The Complete Guide to UFC 215: Nunes vs Shevchenko
*Note: This article was written before the cancellation of Demetrious Johnson vs. Ray Borg in the main event. Henry Cejudo vs. Wilson Reis has been added to the main card.
Jon Jones may be inactive for the rest of his prime. Cris Cyborg may be a victim of her own formidability.
That leaves MMA's Iron Throne wide-open for flyweight champion Demetrious "Mighty Mouse" Johnson. He may not bring as much star power as others. Even so, the throne—you know, the one that's based on talent and accomplishments—may have already been his anyway.
Heading into UFC 215 Saturday in Edmonton, Alberta, Canada, Johnson tries to set what is arguably the most hallowed record in MMA: the number of consecutive UFC title defenses. If he defeats Ray Borg, as he is favored to do, it will be his 11th straight defense, breaking the mark held by Anderson Silva.
That is the unquestionable highlight of the evening, but this is a card dense with talent and intrigue. The co-main event pits women's bantamweight champ Amanda Nunes against a dynamic challenger in Valentina Shevchenko. And that's just one example.
Get yourself acquainted with the rest of the card. Lean but powerful, this is your complete guide to UFC 215.
The Fight Pass Prelims
Kajan Johnson (21-11-1) vs. Adriano Martins (28-8)
Johnson earned popularity as a cast member on The Ultimate Fighter Nations in 2014. He's a pretty undistinguished 2-1 since then, showing off nice grappling and a glass jaw in the process. The latter is particularly problematic given Johnson's penchant for the volume-striking game. Martins is a big step up, and while he won't match Johnson strike for strike, the ones he does through will count double. Martins will be in head-hunting mode, and he'll add a 14th knockout win to his professional resume.
Martins is a big step up, and while he won't match Johnson strike for strike, the ones he does through will count double. Martins will be in head-hunting mode, and he'll add a 14th knockout win to his professional resume.
Martins, KO, Rd. 2
Luis Henrique (10-3) vs. Arjan Bhullar (6-0)
Bhullar is a wrestling specialist, the kind of classic international-level wrestler who discovered (a) you need income to live, and (b) he had heavy hands. So here he is in his UFC debut after earning half his wins by knockout.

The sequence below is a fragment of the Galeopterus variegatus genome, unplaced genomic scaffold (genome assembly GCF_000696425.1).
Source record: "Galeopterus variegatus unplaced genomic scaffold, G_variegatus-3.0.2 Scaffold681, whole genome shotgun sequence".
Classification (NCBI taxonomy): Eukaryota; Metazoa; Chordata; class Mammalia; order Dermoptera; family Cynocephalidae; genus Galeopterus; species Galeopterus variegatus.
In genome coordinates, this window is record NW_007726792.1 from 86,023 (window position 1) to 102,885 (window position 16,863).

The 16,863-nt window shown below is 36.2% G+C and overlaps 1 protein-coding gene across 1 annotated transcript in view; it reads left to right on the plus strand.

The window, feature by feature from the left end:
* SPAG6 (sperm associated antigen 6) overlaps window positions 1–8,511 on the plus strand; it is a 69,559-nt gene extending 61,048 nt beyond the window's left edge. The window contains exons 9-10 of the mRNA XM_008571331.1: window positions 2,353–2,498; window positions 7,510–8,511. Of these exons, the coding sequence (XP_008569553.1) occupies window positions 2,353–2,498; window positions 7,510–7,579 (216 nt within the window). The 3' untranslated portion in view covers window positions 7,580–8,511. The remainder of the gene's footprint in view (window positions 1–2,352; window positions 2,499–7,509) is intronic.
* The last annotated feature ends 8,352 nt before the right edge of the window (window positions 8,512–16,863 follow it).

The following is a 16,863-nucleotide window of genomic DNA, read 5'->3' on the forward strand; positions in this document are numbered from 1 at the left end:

Henrique is 2-2 under the UFC banner. Both of his wins came by submission. Both of his losses came by knockout. Bhullar is going to be hard to submit, and Henrique's stats indicate he's easy to knock out. Sometimes the equation is uncomplicated.
Bhullar, KO, Rd. 2
Mitch Clarke (11-4) vs. Alex White (11-3)
White has shown flashes. In addition to a prototype physique (less so at lightweight than at featherweight, however) and an MMA native's skill set, he holds a win over Artem Lobov, the Conor McGregor training partner and one of the very greatest—and I am not joking or lying—featherweights in this solar system. So White can get it done, but he has shown a low fight IQ and a propensity to be grinded out.
Neither of those things bodes well against Clarke, who is fighting in front of countrymen. He's also been dormant for more than a year and is on a two-fight losing streak, but this matchup is just too tantalizing.
Clarke, unanimous decision
The Fox Sports 1 Prelims
Gavin Tucker (10-0) vs. Rick Glenn (19-4-1)
This is Glenn's first fight since relocating from Roufusport to Team Alpha Male. We'll see if it changes his tactical footprint against an undefeated but relatively inexperienced Canadian in Tucker. Glenn has a kickboxing base but has been shoring up his jiu-jitsu and wrestling. He'll need it all against Tucker, who has exactly two decisions in his career, most recently in a strong effort over Sam Sicilia in his UFC debut.
Tucker is more than a flash knockout artist, with four submission wins, four knockouts and several late-round stoppages. Still, Glenn is a hardened competitor, now with stints at two high-profile (if sometimes questionable) camps. He's also incredibly tough. He'll test Tucker and take a decision on striking volume. Sound the upset alarms.
Glenn, unanimous decision
Sarah Moras (4-2) vs. Ashlee Evans-Smith (5-2)